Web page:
The dark art of creative patronage

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An art commissioning agency, All Visual Arts (AVA) that recently based itself in King’s Cross, has opened its first exhibition. The exhibition space and offices are tucked away down the cul-del-sac, Omega Place, across from Housman’s Bookshop, in an unprepossessing warehouse.

The show's main features are a 3m-high bobbin of dolls’ hair and a knotted form wrapped in crows’ feathers. Fittingly called ‘Bound’, the work is by artists Alice Anderson and Kate McGwire.

Both of the pieces have been specially commissioned by AVA for the space. The agency’s logistics co-ordinator, Sam Barnes, stressed that they are not a gallery. “We’re a commissioning body — making art with artists rather than trading it like a commercial gallery. He likens the space to more of a showroom, with a rolling programme of public exhibitions.

“It’s a bit like the old arts patronage system, we fund things to be made…the idea is to work directly with the artists and produce good art and build a great collection.” adds Sam, who says it is a unique arrangement in the commercial art world. He explains that the system means artists get an advance to be able to make their work, rather than waiting to have a work sold and a gallery taking a big cut.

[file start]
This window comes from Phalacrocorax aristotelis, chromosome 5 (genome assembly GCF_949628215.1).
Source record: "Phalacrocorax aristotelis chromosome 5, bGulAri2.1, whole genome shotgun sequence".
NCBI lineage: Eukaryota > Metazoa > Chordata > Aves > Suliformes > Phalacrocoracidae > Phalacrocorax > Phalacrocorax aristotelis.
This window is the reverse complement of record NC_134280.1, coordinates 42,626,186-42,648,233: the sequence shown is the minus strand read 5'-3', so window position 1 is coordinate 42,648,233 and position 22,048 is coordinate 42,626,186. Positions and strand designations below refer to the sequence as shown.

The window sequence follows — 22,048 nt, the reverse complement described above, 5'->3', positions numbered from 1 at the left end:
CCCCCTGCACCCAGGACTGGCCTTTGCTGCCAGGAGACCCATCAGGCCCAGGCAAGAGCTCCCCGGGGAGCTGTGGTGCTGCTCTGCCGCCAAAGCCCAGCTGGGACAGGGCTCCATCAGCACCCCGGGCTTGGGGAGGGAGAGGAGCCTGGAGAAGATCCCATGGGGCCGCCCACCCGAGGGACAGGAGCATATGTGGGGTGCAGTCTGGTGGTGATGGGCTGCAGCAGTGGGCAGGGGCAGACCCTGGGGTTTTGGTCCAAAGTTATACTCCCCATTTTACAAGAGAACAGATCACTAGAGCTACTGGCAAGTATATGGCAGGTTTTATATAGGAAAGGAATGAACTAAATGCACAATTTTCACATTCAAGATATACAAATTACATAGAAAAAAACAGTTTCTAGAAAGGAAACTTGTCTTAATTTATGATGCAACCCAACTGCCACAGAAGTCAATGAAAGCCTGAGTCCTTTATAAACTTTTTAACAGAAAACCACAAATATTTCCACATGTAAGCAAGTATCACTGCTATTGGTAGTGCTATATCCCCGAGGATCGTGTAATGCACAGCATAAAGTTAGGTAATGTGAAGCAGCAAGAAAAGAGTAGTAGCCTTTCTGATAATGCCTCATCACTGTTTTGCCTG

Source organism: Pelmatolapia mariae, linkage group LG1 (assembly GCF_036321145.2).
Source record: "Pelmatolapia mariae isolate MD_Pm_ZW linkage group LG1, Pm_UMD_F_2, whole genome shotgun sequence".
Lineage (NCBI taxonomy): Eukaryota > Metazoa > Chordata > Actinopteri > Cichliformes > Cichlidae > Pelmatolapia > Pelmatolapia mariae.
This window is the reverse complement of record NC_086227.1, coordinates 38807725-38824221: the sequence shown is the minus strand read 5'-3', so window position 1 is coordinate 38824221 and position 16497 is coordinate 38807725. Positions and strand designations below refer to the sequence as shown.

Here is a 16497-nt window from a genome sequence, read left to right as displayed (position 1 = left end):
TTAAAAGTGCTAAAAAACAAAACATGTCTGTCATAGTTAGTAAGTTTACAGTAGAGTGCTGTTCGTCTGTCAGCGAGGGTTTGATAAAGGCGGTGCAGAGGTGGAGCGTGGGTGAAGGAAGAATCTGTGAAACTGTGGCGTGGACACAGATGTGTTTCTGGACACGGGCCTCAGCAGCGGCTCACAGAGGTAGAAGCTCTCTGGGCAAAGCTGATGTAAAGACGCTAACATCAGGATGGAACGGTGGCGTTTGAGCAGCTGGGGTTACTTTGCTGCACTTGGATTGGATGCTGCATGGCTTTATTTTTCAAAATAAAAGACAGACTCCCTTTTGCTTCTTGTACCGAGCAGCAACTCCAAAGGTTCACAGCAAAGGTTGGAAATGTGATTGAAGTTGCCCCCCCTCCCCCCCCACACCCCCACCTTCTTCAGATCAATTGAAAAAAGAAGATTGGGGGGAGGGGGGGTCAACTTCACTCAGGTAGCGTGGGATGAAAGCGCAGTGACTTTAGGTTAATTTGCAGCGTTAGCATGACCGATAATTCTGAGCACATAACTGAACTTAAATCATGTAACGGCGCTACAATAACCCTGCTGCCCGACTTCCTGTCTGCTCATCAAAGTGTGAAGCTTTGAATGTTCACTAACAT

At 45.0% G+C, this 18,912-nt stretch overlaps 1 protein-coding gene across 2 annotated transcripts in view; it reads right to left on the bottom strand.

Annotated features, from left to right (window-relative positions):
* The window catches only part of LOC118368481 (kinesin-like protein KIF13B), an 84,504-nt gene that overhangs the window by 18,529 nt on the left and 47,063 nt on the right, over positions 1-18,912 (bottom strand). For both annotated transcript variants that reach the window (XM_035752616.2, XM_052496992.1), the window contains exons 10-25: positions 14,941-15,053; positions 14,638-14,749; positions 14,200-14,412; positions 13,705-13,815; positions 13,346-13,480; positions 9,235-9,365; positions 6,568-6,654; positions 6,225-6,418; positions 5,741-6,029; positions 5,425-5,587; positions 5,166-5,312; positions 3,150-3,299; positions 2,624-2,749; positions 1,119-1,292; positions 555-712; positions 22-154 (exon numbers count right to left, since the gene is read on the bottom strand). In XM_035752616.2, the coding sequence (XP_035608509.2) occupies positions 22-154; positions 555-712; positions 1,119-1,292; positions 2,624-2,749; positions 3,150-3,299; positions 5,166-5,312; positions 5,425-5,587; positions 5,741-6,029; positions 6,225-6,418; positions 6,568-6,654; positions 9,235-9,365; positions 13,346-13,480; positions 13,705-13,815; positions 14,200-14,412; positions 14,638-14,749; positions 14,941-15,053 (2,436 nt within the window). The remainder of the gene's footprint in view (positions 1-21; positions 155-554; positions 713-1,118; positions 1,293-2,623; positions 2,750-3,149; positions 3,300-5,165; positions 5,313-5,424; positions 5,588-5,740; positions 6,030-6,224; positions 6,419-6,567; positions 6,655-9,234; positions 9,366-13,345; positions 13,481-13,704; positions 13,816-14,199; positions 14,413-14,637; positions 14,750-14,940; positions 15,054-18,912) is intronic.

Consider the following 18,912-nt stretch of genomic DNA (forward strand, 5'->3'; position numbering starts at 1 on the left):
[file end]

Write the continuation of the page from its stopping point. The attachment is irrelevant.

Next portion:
AVA has existed since 2008, established by Joe La Placa, an art dealer and Mike Platt, a hedge fund manager.

Despite the agency’s rather general-sounding name, there’s signs of an acquired taste for gothic creepiness in all the work in the main space, offices (an orb made of mouse skulls sits on someone's desk), and in some exquisite pieces under wraps in the storeroom, for an exhibition later this year. A special labyrinth will be built in the King’s Cross space for the art of French artist Charles Matton — featuring masterfully lit, tiny detailed models of interiors such as Sigmund Freud’s study and artist’s studios.

Sam Barnes admits AVA is tucked away, but says there’s plenty of logic in locating near galleries such as the Gagosian and Pangolin and the University of the Arts. And it seems not impossible to find for non-locals: “Charles Saatchi was in this morning” he adds.

Some rich, dark and twisted art to be discovered in a warehouse down a little alleyway near a train station? How very King’s Cross.

Bound runs until the end of the month. www.allvisualarts.org

Clare Hill

About Clare Hill

Clare is a writer and editor who lived in King’s Cross for a decade. She is passionate about local history, transport and food. Contact Clare by commenting on her posts or go to http://www.clarehill.net
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